I’m so grateful to all the people who helped to make this trip a reality and on behalf of all the students who attended, wish to thank to Ms. Saunders, Ms. Webster, Mr. Clark and M. Tremblay. We had a great time and we made new memories and strong bonds that will last us long past our graduation. –Emma Belhadfa ’18

Middle School “Survive or Die” Mount Orford Outdoor Ed Trip

2014_2015_MS_Outdoor_Ed_Mt_Orford_Group_035Last Friday, our group of 24 Middle School students (grades 7-8) embarked on an outdoor ed trip to Mount Orford. Ms. Saunders, our trip leader, had been preparing our group of “adventurers” since the beginning of the year, through a variety of in-school training sessions that taught us the basics of survival in the outdoors. For example, we learned how to set up a tent, operate a camp stove, and administer basic first aid (fortunately, there was no need!). Our group was well prepared for a great trek and camping experience.

When we boarded the bus on Friday for our 1.5-hour drive, we were all bustling with energy, until something horrible happened: THE TEACHERS TOOK OUR PHONES AWAY. WE WERE FORCED TO TALK. Although this was horrifying, it wasn’t long before we started conservations with other kids on the bus. In fact, the teachers taking our phones away allowed us to bond, which I realized was one of the major benefits of taking the trip.

Upon arrival at the base of the mountain, we immediately got our bags, ate a small energy bar, applied bug spray and sunscreen, and then we got moving. We hiked by some fast water and saw picturesque views of the lake. After about two hours of hiking and talking (which seemed to be getting easier), we reached our campsite.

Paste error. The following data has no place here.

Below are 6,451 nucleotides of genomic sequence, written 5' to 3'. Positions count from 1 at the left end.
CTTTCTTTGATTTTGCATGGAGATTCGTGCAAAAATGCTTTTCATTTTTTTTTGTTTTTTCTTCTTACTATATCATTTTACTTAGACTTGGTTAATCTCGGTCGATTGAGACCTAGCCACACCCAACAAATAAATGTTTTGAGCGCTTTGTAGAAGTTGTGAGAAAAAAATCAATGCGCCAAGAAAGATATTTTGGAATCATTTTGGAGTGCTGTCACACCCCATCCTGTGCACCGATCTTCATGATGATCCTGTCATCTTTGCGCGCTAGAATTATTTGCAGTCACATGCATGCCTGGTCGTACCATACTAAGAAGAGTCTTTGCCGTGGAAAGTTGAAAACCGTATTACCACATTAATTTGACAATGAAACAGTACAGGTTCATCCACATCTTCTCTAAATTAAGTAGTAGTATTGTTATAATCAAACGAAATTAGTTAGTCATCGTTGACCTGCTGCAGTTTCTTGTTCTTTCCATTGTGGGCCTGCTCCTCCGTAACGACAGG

Our campsite was in a nice, secluded location, away from everything and surrounded by trees. We were fortunate to have the luxury of wooden platforms on which we could pitch our tents. Our tents went up in less than an hour and then we started preparing our dinner. Of course, we could not help but realize how difficult this all would have been without Ms. Saunders’ guidance, preparation sessions, and her humour (mainly because we were all scared of burning ourselves using the stove!)

We woke up the next morning at 6:30 am to prepare our breakfasts, followed by a seven-hour hike. Although it was challenging, we felt satisfaction as we climbed over smooth rocks to see incredible views of the scenery around us. We had climbed so high that it was possible to see over other surrounding mountains! For as warm as we were during the hike, we quickly realized how freezing we were once we stopped at the summit. So … we quickly put on extra layers. (Thanks, Ms. Saunders, for teaching us to pack properly!)

We finally went back to our campsite and enjoyed the rest of our afternoon. We ate marshmallows roasted over a fire pit, and some chocolate as well. Our group continued talking, realizing that talking was not painful anymore, as we had all become very close friends.

We left the next morning feeling sad that it had all come to an end (and, personally, feeling really tired, mainly because I realized that I’m not in as good shape as I had thought!). All in all, I believe this was one of the best experiences that I have had at school this year, and I will certainly not forget it. I benefited so much from this trip: I bonded with many students that I don’t usually spend much time with, and I challenged myself to do something new.

On behalf of the “Survive or Die” crew, I would like to thank Ms. Saunders for making this trip possible. I would also like to thank our other supervisors, Mr. Murphy and M. Maurice.

We will most certainly be doing this again next year! – Andrew Vandenbussche ’19